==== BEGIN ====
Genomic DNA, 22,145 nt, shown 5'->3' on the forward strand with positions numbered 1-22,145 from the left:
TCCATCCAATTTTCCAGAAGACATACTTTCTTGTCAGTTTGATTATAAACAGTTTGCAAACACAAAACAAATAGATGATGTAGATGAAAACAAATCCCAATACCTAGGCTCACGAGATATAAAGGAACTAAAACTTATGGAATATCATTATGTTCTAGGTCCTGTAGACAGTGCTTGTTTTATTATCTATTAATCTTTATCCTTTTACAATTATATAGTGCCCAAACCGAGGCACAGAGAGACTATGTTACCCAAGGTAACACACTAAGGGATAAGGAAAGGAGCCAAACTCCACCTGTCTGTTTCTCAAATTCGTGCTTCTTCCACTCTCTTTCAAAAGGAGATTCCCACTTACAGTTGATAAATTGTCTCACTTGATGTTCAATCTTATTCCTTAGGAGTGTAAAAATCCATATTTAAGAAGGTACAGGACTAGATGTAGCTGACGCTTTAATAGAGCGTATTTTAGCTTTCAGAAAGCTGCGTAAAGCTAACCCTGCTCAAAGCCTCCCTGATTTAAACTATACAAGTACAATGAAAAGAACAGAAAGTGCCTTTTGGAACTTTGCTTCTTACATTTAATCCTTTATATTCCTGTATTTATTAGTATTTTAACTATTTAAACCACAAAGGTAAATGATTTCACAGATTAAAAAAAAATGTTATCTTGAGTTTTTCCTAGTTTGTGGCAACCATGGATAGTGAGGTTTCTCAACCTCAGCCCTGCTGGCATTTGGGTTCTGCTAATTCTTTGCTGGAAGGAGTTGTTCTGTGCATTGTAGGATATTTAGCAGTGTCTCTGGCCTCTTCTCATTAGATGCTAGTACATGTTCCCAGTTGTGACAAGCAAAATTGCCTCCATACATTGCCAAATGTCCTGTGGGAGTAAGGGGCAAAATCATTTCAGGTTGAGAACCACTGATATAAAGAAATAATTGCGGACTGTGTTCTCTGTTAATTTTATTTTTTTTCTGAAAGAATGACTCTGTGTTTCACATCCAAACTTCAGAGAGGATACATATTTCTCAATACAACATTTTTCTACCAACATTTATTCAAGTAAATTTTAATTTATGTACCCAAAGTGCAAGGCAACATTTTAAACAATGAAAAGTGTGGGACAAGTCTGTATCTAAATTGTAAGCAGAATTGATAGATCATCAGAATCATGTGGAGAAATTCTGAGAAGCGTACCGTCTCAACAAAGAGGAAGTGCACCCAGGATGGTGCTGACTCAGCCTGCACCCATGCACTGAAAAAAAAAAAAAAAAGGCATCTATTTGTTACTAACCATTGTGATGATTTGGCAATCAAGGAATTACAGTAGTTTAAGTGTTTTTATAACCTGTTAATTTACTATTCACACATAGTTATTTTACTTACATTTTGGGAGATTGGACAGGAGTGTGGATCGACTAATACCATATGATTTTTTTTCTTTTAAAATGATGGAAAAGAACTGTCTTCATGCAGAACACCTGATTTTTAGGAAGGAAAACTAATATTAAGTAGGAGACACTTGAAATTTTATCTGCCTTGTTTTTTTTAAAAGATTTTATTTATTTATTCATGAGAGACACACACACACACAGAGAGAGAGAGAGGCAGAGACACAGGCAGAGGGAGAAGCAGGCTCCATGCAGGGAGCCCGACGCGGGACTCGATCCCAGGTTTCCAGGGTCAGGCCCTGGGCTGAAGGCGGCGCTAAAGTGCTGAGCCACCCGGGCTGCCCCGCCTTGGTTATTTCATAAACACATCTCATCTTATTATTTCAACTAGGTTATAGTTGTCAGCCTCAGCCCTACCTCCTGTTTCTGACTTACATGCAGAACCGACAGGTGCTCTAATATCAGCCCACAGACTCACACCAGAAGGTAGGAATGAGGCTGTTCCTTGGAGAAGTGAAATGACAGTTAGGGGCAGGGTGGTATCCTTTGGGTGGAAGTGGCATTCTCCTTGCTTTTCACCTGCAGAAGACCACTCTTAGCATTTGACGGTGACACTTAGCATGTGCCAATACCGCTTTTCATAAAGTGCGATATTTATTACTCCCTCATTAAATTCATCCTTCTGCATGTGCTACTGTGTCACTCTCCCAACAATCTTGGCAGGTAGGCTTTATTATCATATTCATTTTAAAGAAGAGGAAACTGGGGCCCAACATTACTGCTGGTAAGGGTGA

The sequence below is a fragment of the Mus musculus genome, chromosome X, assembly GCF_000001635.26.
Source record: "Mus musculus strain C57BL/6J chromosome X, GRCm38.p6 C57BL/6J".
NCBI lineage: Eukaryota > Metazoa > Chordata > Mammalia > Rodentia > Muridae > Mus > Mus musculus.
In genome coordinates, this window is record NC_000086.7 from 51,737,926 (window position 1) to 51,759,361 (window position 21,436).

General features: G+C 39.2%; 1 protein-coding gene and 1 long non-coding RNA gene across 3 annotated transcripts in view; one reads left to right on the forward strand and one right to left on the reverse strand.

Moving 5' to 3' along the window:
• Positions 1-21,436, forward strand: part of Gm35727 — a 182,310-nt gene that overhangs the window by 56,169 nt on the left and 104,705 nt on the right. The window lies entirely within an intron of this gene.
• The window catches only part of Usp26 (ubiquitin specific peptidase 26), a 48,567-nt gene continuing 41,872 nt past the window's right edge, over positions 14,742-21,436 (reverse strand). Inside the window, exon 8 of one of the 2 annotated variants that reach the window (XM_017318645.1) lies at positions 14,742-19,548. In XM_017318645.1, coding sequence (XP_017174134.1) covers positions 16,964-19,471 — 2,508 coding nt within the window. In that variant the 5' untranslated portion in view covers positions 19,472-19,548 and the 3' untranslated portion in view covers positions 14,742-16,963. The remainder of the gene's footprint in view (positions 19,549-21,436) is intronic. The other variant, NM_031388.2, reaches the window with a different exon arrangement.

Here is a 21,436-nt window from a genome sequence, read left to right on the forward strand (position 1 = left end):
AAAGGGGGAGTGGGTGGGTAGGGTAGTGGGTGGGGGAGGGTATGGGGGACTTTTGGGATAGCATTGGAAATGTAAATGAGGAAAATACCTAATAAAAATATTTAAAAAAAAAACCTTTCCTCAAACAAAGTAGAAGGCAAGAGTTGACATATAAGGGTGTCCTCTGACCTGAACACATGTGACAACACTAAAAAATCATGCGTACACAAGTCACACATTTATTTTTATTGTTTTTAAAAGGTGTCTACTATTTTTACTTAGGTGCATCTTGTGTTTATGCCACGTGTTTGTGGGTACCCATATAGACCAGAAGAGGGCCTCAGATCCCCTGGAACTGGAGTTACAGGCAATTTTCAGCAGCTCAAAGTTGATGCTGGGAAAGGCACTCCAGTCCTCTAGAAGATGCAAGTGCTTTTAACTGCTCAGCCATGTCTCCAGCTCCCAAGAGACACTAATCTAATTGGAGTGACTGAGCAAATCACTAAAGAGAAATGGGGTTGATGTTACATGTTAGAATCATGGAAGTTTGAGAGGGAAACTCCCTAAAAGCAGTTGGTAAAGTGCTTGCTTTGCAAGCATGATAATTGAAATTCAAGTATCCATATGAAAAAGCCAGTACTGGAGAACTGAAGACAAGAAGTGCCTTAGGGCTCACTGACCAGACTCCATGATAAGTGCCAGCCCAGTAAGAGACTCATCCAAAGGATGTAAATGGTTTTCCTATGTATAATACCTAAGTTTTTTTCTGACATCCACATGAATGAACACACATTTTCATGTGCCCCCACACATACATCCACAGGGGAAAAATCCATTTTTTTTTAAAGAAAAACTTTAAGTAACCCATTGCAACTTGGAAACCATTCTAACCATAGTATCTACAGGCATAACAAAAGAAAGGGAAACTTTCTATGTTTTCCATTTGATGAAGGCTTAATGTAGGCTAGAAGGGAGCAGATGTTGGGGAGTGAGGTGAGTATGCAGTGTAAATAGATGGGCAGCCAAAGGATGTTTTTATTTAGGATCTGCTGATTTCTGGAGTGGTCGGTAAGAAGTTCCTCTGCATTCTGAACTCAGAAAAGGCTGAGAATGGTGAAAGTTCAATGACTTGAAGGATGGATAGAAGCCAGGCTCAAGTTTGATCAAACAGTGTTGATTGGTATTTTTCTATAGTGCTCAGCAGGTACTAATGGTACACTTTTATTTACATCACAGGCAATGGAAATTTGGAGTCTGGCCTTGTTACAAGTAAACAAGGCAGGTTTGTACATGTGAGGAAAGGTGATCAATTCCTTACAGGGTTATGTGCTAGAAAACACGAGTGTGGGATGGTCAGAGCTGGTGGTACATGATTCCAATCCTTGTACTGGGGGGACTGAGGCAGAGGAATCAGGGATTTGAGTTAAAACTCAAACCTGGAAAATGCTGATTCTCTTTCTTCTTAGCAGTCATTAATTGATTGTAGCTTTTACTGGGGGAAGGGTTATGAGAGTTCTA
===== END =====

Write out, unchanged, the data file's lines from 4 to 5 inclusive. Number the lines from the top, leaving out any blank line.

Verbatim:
Source record: "Mus musculus strain C57BL/6J chromosome X, GRCm38.p6 C57BL/6J".
NCBI lineage: Eukaryota > Metazoa > Chordata > Mammalia > Rodentia > Muridae > Mus > Mus musculus.